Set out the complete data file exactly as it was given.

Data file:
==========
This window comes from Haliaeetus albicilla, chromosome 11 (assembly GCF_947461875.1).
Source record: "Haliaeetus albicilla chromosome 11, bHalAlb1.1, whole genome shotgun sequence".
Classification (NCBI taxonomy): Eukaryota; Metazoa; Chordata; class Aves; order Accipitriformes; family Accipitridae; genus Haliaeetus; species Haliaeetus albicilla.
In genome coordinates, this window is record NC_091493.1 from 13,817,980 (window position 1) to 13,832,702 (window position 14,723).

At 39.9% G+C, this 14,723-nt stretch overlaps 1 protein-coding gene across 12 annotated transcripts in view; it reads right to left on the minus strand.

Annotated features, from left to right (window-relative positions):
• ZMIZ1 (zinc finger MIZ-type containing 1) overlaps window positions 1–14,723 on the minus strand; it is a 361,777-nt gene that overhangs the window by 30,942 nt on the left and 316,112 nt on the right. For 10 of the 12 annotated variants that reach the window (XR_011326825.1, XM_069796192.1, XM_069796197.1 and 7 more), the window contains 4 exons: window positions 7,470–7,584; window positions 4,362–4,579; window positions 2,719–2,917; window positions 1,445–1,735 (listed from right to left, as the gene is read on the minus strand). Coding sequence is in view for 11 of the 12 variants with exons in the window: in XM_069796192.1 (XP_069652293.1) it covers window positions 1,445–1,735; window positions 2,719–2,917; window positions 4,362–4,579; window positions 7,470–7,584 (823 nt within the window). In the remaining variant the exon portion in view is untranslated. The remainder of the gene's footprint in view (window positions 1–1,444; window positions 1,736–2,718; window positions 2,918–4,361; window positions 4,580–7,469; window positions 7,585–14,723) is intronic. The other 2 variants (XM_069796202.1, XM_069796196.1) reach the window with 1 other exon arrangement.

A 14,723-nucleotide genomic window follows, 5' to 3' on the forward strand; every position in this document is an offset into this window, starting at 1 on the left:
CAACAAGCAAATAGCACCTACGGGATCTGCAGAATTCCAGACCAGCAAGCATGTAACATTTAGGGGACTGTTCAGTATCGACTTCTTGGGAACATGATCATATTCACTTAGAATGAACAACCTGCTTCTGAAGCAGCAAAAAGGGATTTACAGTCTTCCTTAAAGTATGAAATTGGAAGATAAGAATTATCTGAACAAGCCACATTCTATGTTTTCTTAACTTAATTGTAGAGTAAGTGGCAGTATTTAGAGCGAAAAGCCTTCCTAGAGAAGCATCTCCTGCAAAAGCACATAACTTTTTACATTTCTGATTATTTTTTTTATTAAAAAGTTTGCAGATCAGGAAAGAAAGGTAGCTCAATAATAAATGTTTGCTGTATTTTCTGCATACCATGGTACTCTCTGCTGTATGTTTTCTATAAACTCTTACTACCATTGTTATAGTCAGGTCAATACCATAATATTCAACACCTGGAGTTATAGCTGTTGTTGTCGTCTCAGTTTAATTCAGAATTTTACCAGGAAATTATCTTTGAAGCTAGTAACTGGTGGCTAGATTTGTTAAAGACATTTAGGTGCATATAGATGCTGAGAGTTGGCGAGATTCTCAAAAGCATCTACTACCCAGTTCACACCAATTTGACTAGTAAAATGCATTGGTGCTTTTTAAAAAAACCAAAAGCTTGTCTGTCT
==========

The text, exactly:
This window comes from Haliaeetus albicilla, chromosome 11 (assembly GCF_947461875.1).
Source record: "Haliaeetus albicilla chromosome 11, bHalAlb1.1, whole genome shotgun sequence".
Classification (NCBI taxonomy): Eukaryota; Metazoa; Chordata; class Aves; order Accipitriformes; family Accipitridae; genus Haliaeetus; species Haliaeetus albicilla.
In genome coordinates, this window is record NC_091493.1 from 13,817,980 (window position 1) to 13,832,702 (window position 14,723).

At 39.9% G+C, this 14,723-nt stretch overlaps 1 protein-coding gene across 12 annotated transcripts in view; it reads right to left on the minus strand.

Annotated features, from left to right (window-relative positions):
• ZMIZ1 (zinc finger MIZ-type containing 1) overlaps window positions 1–14,723 on the minus strand; it is a 361,777-nt gene that overhangs the window by 30,942 nt on the left and 316,112 nt on the right. For 10 of the 12 annotated variants that reach the window (XR_011326825.1, XM_069796192.1, XM_069796197.1 and 7 more), the window contains 4 exons: window positions 7,470–7,584; window positions 4,362–4,579; window positions 2,719–2,917; window positions 1,445–1,735 (listed from right to left, as the gene is read on the minus strand). Coding sequence is in view for 11 of the 12 variants with exons in the window: in XM_069796192.1 (XP_069652293.1) it covers window positions 1,445–1,735; window positions 2,719–2,917; window positions 4,362–4,579; window positions 7,470–7,584 (823 nt within the window). In the remaining variant the exon portion in view is untranslated. The remainder of the gene's footprint in view (window positions 1–1,444; window positions 1,736–2,718; window positions 2,918–4,361; window positions 4,580–7,469; window positions 7,585–14,723) is intronic. The other 2 variants (XM_069796202.1, XM_069796196.1) reach the window with 1 other exon arrangement.

A 14,723-nucleotide genomic window follows, 5' to 3' on the forward strand; every position in this document is an offset into this window, starting at 1 on the left:
CAACAAGCAAATAGCACCTACGGGATCTGCAGAATTCCAGACCAGCAAGCATGTAACATTTAGGGGACTGTTCAGTATCGACTTCTTGGGAACATGATCATATTCACTTAGAATGAACAACCTGCTTCTGAAGCAGCAAAAAGGGATTTACAGTCTTCCTTAAAGTATGAAATTGGAAGATAAGAATTATCTGAACAAGCCACATTCTATGTTTTCTTAACTTAATTGTAGAGTAAGTGGCAGTATTTAGAGCGAAAAGCCTTCCTAGAGAAGCATCTCCTGCAAAAGCACATAACTTTTTACATTTCTGATTATTTTTTTTATTAAAAAGTTTGCAGATCAGGAAAGAAAGGTAGCTCAATAATAAATGTTTGCTGTATTTTCTGCATACCATGGTACTCTCTGCTGTATGTTTTCTATAAACTCTTACTACCATTGTTATAGTCAGGTCAATACCATAATATTCAACACCTGGAGTTATAGCTGTTGTTGTCGTCTCAGTTTAATTCAGAATTTTACCAGGAAATTATCTTTGAAGCTAGTAACTGGTGGCTAGATTTGTTAAAGACATTTAGGTGCATATAGATGCTGAGAGTTGGCGAGATTCTCAAAAGCATCTACTACCCAGTTCACACCAATTTGACTAGTAAAATGCATTGGTGCTTTTTAAAAAAACCAAAAGCTTGTCTGTCT